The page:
AI and Infant Fingerprints Could Track Vaccinations, Identify Missing Kids

by Jamie Beckett

Anil Jain is fingerprinting infants, but not because of a baby crime spree.

Instead, the Michigan State University professor wants to use GPU-powered artificial intelligence and fingerprints to help keep kids healthy.

Many children in the developing world lack any form of identification, making it hard to know which babies have received which vaccine or booster shot.

“We want to make sure there’s complete coverage, that every child is given the right vaccinations,” Jain said. “With fingerprint-based health records, we can track this.”

Fingerprints could also be used to identify missing children or resolve cases in which newborns are swapped at birth, Jain said.

Tiny Fingerprints a Challenge

Capturing a usable fingerprint from the soft, pliant skin of often-fidgety babies has been just about impossible. That’s especially true for infants at four weeks, the age children receive their first vaccination.

“When you put a finger on the sensor and apply the slightest pressure, there’s a lot of distortion in the fingerprint image,” Jain said. The ridges and valleys on the fingerprint are not yet well-defined, so the contrast is poor.

Jain and his team developed machine-learning algorithms to enhance the quality of fingerprint scans. They used NVIDIA Tesla K40 GPU accelerators to train their deep neural networks and GeForce GTX TITAN X GPUs for testing in the field.

They also worked with fingerprint-scanner maker NEC to create a scanner designed for infants, with more than twice the resolution of a standard scanner. Standard scanners work for older children but are not adequate for infants.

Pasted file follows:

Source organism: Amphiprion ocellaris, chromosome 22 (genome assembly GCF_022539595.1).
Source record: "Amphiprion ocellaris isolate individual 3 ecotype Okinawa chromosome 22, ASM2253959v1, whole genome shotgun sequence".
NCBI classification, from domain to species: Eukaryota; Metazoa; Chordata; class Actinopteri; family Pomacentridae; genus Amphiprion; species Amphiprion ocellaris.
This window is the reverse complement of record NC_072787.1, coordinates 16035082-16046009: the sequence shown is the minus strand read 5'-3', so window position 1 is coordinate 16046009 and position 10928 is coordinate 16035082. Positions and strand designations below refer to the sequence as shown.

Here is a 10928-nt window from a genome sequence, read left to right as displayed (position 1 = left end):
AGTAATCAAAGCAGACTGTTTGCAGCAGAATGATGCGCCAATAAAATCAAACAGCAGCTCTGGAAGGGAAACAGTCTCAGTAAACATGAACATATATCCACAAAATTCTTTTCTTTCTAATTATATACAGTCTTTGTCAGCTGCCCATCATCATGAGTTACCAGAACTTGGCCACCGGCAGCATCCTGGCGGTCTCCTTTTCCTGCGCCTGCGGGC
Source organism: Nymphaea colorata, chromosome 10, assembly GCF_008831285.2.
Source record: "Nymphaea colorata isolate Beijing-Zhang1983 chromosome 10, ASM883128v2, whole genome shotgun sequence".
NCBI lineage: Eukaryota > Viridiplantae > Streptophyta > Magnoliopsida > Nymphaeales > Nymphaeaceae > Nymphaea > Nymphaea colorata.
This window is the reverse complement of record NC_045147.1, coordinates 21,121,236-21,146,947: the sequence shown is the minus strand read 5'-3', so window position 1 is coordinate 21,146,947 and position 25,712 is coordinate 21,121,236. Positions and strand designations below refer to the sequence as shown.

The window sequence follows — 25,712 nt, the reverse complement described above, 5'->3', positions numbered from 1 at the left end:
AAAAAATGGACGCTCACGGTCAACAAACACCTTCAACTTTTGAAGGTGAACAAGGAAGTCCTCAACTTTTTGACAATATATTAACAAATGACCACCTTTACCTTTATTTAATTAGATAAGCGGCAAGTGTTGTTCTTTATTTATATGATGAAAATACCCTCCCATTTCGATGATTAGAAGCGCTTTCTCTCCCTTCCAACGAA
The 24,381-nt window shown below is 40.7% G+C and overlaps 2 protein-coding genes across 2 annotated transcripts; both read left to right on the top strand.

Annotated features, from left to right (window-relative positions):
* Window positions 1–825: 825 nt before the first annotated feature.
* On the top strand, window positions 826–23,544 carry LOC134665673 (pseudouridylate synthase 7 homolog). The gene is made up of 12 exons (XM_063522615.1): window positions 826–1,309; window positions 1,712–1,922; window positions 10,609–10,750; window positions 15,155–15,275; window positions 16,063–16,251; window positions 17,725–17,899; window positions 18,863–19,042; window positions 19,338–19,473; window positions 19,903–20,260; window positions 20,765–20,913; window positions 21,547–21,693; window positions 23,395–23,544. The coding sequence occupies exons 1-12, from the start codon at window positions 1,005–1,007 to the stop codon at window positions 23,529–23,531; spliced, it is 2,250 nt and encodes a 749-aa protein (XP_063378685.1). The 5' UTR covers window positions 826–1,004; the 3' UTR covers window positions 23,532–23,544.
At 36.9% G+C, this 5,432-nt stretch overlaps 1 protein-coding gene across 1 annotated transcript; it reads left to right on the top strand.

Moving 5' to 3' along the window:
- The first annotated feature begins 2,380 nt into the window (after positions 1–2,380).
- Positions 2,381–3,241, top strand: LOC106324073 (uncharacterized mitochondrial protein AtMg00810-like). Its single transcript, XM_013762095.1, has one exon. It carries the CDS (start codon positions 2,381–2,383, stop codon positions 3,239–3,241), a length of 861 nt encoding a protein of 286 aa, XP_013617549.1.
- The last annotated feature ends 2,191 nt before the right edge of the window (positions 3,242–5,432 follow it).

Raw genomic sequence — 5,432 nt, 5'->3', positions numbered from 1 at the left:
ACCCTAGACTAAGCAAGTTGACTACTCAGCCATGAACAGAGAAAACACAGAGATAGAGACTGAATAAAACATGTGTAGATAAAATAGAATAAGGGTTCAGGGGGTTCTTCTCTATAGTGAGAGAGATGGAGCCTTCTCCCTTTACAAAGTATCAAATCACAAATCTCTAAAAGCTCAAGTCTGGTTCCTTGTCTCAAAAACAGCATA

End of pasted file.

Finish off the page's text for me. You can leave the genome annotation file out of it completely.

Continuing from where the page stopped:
Anil Jain and his team fingerprinted infants during four visits to Agra, India.

Deep Learning Fingerprint Matching

After fingerprinting more than 300 babies at Saran Ashram Hospital in Agra, India, Jain and his team were able to identify infants who were first fingerprinted at 6 months or older with nearly 99 percent accuracy. But accuracy rates fell to 80 percent for babies fingerprinted at four weeks.

The researchers knew they had to raise accuracy rates to put their work into practice. “That’s why we’re designing our own fingerprint-matching (software) and training it using GPUs and deep learning,” Jain said.

Previously, Jain used commercial software to match one set of a child’s fingerprints to the other. Now his team is using the CUDA 7.5 programming model and TITAN X GPUs to train its neural network to recognize and match fingerprints.

Fingerprint-based Healthcare Record

When accuracy improves, Jain hopes to see the technology used in hospitals, by healthcare workers who serve several villages and in the small, sometimes remote clinics where many children receive health care.

Although some have raised concerns about fingerprinting children, Jain said he believes the risks, if any, are minimal, and outweighed by the potential benefits.

“If a child isn’t vaccinated, you can’t eliminate disease,” Jain said.

For more information about the team’s work, see their paper, “Giving Infants an Identity: Fingerprint Sensing and Recognition.” Image and video courtesy of Michigan State University.